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Proteome-wide search for PP2A substrates in fission yeast

AutorBernal, Manuel ; Zhurinsky, Jacob; Iglesias-Romero, Ana B.; Sánchez-Romero, María A.; Flor-Parra, Ignacio; Tomás-Gallardo, Laura ; Jiménez-Martínez, Juan ; Daga, Rafael R. ; Pérez-Pulido, Antonio J.
Palabras clavePP2A
Schizosaccharomyces pombe
Fecha de publicación2014
EditorJohn Wiley & Sons
CitaciónProteomics 14(11): 1367-1380 (2014)
ResumenPP2A (protein phosphatase 2A) is a major phosphatase in eukaryotic cells that plays an essential role in many processes. PP2A mutations in Schizosaccharomyces pombe result in defects of cell cycle control, cytokinesis and morphogenesis. Which PP2A substrates are responsible for these changes is not known. In this work, we searched for PP2A substrates in S. pombe using two approaches, 2D-DIGE analysis of PP2A complex mutants and identification of PP2A interacting proteins. In both cases, we used MS to identify proteins of interest. In the DIGE experiment, we compared proteomes of wild-type S. pombe, deletion of pta2, the phosphoactivator of the PP2A catalytic subunit, and pab1-4, a mutant of B-type PP2A regulatory subunit. A total of 1742 protein spots were reproducibly resolved by 2D-DIGE and 51 spots demonstrated significant changes between PP2A mutants and the wild-type control. MS analysis of these spots identified 27 proteins that include key regulators of glycerol synthesis, carbon metabolism, amino acid biosyntesis, vitamin production, and protein folding. Importantly, we independently identified a subset of these proteins as PP2A binding partners by affinity precipitation, suggesting they may be direct targets of PP2A. We have validated our approach by demonstrating that phosphorylation of Gpd1, a key enzyme in glycerol biogenesis, is regulated by PP2A and that ability of cells to respond to osmotic stress by synthesizing glycerol is compromised in the PP2A mutants. Our work contributes to a better understanding of PP2A function and identifies potential PP2A substrates.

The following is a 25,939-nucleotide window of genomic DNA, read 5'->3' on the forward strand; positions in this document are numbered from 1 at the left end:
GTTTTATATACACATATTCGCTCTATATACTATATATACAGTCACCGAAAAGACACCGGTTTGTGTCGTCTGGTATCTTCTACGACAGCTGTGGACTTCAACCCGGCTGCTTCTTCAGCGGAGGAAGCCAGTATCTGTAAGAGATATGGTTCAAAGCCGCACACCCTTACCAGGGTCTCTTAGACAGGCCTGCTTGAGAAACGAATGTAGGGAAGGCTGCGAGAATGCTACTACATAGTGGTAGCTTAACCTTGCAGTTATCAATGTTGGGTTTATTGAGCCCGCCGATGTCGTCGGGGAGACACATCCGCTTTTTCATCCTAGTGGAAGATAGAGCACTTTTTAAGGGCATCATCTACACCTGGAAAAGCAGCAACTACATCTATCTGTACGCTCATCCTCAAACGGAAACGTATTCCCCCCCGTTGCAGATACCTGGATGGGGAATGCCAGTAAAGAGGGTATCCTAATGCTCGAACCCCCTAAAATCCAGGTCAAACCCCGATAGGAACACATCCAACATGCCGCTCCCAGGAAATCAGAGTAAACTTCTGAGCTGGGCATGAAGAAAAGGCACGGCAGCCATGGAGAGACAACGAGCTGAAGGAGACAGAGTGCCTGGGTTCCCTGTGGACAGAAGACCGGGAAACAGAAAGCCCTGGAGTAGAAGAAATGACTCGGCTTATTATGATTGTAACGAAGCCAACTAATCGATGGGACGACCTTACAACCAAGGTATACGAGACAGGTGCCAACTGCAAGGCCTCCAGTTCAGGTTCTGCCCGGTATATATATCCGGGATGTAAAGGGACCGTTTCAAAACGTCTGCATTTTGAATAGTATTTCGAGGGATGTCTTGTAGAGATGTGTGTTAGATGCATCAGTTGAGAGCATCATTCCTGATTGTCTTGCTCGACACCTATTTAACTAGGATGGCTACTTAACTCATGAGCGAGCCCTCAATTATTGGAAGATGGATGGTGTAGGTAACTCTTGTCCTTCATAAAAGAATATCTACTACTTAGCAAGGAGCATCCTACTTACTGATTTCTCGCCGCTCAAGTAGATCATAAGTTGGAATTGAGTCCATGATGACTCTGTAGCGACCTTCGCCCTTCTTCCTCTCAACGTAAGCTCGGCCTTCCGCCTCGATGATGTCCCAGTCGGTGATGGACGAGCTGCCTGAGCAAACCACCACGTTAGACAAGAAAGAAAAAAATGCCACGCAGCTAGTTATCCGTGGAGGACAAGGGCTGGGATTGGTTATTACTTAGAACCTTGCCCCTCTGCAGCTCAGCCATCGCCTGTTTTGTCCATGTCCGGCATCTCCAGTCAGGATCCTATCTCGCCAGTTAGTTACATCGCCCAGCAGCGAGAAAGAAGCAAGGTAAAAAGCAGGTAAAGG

Identificadoresdoi: 10.1002/pmic.201300136
e-issn: 1615-9861
issn: 1615-9853
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